Charlotte Hornets

Your Charlotte Hornets questions on salary cap, Cody Zeller, Tony Parker and more

Charlotte Hornets center Cody Zeller, left, played in just 33 games last season, primarily due to knee surgery.
Charlotte Hornets center Cody Zeller, left, played in just 33 games last season, primarily due to knee surgery. AP

Charlotte Hornets general manager Mitch Kupchak inherited a mess of a salary cap when he was hired in April: There were too many aging veterans with lucrative, multiseason guarantees, and the team’s one All-Star, Kemba Walker, a year from free agency.

Kupchak created some short-term flexibility under the NBA’s luxury-tax threshold when he traded center Dwight Howard to the Brooklyn Nets. But the salary obligation Kupchak took back – Timofey Mozgov, who became a similarly expensive Bismack Biyombo – added $17 million to the 2019-20 payroll.

How long before the Hornets have a chance to create some sizable payroll flexibility? That was one of our readers’ questions for this mailbag column:

Q. How many more years are the Hornets in salary-cap hell?

A. Cap hell next season and cap purgatory the following season. They will be close enough to the luxury-tax threshold after the Tony Parker signing that doing more with the roster will be challenging, though certainly not impossible, and still avoid the tax.

In the summer of 2019, anything the Hornets do is contingent on whether they re-sign Kemba Walker and how much that would cost. For now, at least, the summer of 2020 could be when they’d have some significant payroll flexibility.

Q. Where do Michael Kidd-Gilchrist and Frank Kaminsky fit in with this team and the style of play coach James Borrego plans to utilize?

A. You identify the two players in last season’s rotation most in jeopardy of smaller roles next season. That’s primarily because neither one is a so-called “two-way player”: Kidd-Gilchrist is a strong defender who isn’t a 3-point threat, and Kaminsky has offensive skills for a 7-footer but isn’t a strong defender.

That Borrego wants to play more up-tempo might help Kidd-Gilchrist score a little more. This is a big season for power forward-center Kaminsky before reaching restricted free agency.

Q. Is it fair to say this Hornets bench is more talented, but less experienced, than the last one, even with the addition of Parker?

A. Probably so, if Malik Monk, Willy Hernangomez and Dwayne Bacon demonstrate they are ready to play significantly more than last season. My guess is Parker will be important organizationally both when he’s playing and when he’s not, as far as relaying what Borrego wants to emphasize.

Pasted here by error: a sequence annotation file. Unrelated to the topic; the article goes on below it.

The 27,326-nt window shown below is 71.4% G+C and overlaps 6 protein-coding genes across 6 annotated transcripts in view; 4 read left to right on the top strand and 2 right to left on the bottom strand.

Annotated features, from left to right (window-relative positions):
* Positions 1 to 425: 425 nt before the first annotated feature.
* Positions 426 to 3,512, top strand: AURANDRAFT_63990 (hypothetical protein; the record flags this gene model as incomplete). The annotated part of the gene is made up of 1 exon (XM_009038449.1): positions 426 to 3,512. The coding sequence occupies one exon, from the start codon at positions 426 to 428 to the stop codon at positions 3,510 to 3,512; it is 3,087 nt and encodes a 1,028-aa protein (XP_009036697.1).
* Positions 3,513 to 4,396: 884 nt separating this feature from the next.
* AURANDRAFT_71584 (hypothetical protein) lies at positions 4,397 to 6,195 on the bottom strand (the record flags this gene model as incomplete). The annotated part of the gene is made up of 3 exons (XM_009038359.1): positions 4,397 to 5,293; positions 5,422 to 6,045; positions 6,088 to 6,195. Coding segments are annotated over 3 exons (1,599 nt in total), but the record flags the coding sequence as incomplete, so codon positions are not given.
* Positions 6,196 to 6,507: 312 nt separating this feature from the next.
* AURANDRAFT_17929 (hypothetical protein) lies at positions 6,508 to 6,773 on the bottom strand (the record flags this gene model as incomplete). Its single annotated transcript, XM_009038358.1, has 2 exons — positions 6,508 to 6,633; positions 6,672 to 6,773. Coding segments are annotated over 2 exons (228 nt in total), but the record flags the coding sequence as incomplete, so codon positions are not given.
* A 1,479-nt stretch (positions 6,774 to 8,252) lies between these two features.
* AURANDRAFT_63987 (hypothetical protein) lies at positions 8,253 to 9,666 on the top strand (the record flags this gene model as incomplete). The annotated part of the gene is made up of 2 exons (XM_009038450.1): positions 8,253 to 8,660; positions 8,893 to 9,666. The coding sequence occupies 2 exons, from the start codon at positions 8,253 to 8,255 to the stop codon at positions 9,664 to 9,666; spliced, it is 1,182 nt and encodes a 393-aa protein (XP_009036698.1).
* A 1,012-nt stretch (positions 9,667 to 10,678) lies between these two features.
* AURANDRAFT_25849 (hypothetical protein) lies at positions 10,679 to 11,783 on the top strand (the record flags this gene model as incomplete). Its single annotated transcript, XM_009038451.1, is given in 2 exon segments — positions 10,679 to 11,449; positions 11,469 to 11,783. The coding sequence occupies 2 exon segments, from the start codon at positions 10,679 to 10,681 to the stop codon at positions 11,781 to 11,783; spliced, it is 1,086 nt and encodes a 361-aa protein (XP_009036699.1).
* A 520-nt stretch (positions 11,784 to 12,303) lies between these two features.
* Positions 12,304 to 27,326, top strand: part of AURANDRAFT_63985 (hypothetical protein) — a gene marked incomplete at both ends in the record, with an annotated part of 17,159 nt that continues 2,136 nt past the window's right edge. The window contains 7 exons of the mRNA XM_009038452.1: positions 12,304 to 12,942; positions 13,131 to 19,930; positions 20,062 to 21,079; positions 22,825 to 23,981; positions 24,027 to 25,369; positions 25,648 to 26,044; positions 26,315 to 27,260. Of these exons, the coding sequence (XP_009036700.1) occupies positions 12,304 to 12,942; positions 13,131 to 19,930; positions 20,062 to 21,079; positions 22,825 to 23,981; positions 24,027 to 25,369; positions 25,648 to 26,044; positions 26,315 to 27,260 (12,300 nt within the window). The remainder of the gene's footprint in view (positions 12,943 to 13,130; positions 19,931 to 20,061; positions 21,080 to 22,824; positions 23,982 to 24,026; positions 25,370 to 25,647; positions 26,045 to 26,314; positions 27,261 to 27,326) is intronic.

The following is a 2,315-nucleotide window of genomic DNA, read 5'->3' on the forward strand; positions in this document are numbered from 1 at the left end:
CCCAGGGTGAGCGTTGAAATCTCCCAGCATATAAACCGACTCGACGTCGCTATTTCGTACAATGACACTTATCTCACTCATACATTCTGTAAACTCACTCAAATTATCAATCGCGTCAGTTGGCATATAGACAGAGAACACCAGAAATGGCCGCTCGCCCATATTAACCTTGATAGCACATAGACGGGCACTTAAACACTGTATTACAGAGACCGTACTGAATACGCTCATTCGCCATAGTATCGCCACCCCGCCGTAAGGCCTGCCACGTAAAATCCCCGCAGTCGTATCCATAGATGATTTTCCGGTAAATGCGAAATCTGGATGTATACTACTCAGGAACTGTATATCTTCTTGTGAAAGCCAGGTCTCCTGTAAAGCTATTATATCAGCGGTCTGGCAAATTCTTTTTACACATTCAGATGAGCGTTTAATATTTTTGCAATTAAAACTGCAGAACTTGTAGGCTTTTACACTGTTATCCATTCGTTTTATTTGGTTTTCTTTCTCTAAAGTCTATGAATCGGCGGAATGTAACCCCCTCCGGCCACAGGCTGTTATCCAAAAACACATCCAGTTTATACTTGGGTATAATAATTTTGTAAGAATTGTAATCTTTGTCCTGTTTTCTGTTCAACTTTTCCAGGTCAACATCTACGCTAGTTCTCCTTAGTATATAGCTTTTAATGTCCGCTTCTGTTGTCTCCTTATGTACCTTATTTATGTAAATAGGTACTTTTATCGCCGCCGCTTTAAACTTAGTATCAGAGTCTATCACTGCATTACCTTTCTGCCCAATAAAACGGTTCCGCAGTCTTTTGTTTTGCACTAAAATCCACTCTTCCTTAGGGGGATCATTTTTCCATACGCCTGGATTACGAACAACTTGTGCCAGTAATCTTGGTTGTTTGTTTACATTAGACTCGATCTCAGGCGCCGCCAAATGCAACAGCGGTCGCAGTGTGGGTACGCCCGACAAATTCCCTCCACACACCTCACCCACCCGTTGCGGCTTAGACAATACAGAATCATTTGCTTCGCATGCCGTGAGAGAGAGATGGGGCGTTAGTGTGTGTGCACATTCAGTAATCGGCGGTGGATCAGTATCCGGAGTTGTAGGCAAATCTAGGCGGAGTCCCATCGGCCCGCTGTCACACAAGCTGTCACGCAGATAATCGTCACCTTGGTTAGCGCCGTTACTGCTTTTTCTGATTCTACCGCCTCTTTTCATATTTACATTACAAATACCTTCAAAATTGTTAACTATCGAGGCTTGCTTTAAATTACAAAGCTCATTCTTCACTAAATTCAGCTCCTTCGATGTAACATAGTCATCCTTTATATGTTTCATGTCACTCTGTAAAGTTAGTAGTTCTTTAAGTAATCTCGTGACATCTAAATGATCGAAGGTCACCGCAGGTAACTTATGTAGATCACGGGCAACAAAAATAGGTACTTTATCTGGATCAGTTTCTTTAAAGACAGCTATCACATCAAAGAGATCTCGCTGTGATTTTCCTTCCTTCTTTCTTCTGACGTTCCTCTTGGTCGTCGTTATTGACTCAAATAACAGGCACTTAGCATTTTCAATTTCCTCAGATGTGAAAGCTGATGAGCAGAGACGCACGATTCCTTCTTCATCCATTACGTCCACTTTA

Q. Is Cody Zeller’s health paramount for a good season?

A. The word “paramount” might be too strong, but it’s certainly true that Zeller is more important next season and only played 33 games last season, primarily due to knee surgery after he tore a meniscus.

I think Zeller’s the favorite to start at center, but I also think Hernangomez is improving and that Biyombo, while overpaid, can be useful. As Kupchak has said, it could be a situation where the minutes at center fluctuate game to game based on matchups.

Q. Do you think the current roster is the roster for the majority of next season (barring injuries)?

A. Kupchak would be comfortable bringing this group to training camp without further revision, but that’s not the same as saying this is the roster the majority of next season. They made two deals during summer league, which demonstrates that regardless of the regime change, trading is in the Hornets’ DNA.

Q. Which second-year player do you see having more of an impact next season: Monk or Bacon?

A. Monk. From what I hear, one of the key questions Kupchak asked coaching candidates was how to get more return from Monk, chosen 11thoverall a year ago. That’s not to say they aren’t vested in Bacon’s development, but the situations aren’t parallel.

Q. Who have you enjoyed watching at summer league?

A. Top of that list for the Hornets would be rookie point guard Devonte Graham (who learned Wednesday he will miss some time with a condylar lesion in his right knee).

I’m always reluctant to draw conclusions from summer play, but he’s looked in charge and made few mistakes, which are key traits for a point guard. Considering how little the Hornets have produced from the draft’s second round in recent years, he’s cause for optimism so long as fans don’t expect immediate impact.

Q. How do you think the current front office/coach view Nic Batum?

A. I think that situation defines the difference between a coach’s job (get the most out of the roster as is) and the general manager’s job (manage the talent, the payroll and future planning). In other words, I think Borrego is focused on getting more from Batum next season and everyone is hopeful. But that wouldn’t keep Kupchak from listening to trade offers.